“What is the best camera for insect photography?” Hmmmm……… interesting one. You can capture photos of insects with a point and shoot camera, a bridge camera, a micro four thirds camera or a dslr camera, however the image quality will be significantly different. If you are serious about taking decent photos of insects a point and shoot camera (even the top end models like the Canon G1X) simply aren’t up to snuff. Even though point and shoot cameras have macro shooting modes they struggle with focusing, exposing and lighting insects, so they are best left alone. If you want to capture awesome photos the best camera for insect photography is, without a shadow of a doubt, is a dslr camera.
The best camera for insect photography must have a quick auto focus. I know there is a school of thought that manual focusing is best, but this is not the case when it comes to taking photos of insects. Insects are crafty little blighters that will move erratically as you try to take photos and manual focusing won’t cut it. I don’t care how fast anyone can (or thinks they can) focus manually I can guarantee you that it won’t be fast enough to lock on to an insect, and stay locked on as they move around.
The best camera for insect photography should have a high burst rate. Insects rarely sit still (although they sometimes do) so a high burst rate and the ability to fire of several frames in quick succession will increase the chances of getting a super sharp shot. Okay, you can use single shot but the hit rate will be far lower. I appreciate using a high burst rate results in duplicate photos but does it really matter? Digital photography is cheap and if there are any duplicates you can delete them with a press of a button.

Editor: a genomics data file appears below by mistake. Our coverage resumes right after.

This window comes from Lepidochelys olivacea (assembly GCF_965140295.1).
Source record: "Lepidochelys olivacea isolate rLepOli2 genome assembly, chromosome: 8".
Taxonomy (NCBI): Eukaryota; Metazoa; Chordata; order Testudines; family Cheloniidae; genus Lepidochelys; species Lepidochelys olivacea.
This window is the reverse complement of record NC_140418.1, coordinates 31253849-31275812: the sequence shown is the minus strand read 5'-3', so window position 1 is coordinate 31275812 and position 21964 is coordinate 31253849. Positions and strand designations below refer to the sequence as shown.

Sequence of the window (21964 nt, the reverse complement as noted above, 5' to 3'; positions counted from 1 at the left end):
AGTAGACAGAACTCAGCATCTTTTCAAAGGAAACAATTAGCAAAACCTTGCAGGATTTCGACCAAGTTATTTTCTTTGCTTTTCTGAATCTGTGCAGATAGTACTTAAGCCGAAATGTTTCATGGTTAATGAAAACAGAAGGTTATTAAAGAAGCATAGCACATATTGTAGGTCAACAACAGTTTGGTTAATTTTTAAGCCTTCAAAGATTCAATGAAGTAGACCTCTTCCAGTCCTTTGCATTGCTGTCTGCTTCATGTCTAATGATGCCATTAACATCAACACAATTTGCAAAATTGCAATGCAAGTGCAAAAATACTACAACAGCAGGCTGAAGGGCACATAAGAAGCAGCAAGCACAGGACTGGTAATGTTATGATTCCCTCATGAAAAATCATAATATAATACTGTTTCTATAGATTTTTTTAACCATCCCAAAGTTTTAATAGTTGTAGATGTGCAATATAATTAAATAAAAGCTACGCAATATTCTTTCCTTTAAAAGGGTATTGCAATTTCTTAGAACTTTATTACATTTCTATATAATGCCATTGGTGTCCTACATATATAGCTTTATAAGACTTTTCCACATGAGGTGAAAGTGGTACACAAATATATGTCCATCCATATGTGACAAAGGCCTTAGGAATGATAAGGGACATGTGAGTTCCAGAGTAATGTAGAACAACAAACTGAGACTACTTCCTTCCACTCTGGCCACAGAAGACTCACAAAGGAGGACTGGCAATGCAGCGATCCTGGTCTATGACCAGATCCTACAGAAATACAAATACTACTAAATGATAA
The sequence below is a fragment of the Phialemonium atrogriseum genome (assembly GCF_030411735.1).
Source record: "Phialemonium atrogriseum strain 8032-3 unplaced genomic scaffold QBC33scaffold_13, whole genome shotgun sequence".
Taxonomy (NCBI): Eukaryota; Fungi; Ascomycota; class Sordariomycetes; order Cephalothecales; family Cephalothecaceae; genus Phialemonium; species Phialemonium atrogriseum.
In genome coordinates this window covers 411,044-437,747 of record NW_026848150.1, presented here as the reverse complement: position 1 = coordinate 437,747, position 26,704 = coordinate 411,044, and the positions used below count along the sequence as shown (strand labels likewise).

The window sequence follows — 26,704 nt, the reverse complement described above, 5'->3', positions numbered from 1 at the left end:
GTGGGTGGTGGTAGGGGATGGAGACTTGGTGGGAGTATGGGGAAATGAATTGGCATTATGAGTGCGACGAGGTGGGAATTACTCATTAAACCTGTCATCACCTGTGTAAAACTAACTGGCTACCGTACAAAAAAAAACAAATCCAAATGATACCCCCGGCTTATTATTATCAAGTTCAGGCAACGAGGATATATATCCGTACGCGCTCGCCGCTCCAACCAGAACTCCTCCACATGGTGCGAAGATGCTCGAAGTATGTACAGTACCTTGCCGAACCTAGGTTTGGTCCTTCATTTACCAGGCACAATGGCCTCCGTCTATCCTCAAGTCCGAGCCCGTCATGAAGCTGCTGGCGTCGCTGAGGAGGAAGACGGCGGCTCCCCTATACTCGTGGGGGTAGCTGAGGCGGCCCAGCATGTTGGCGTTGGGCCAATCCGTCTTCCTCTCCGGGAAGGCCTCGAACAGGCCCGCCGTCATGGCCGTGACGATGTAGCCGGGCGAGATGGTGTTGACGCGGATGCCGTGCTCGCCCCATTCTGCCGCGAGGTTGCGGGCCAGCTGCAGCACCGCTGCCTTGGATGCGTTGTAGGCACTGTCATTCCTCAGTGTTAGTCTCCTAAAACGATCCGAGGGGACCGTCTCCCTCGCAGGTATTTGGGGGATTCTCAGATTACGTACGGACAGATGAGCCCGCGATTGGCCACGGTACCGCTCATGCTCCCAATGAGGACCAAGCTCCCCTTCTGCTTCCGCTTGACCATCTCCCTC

The best camera for insect photography should be tough and durable. Photographing insects is an outdoor activity and you will be crawling around on your hands and knees in the dirt seeking out the critters that are going to be the subject of your photos. Insect photography is hard on the camera (and lens for that matter) and it will not only take a real battering but also have to deal all what Mother Nature decides to throw at it. Because of this many photographers consider a weather sealed camera constructed from magnesium alloy the best camera for insect photography.
The best camera for insect photography doesn’t have a full frame sensor. Yes, you read that right – the best camera for insect photography does not have a full frame sensor, and before you start yelling at your computer’s screen in disbelief let me tell you why…….. It’s all to do with the crop factor effect. Using a camera with a crop sensor effectively increases the focal length of the lens, which allows you to get in even closer without spooking the insects. I know that full frame cameras have better image quality than crop sensor cameras, but the difference is marginal and in the real world looking at prints you won’t notice it.
Keen photographer addicted to cameras, lenses and everything photography related. Feel free to follow me in my photography ramblings, and if you have any thoughts, comments, queries or anything else to add I would love to hear from you.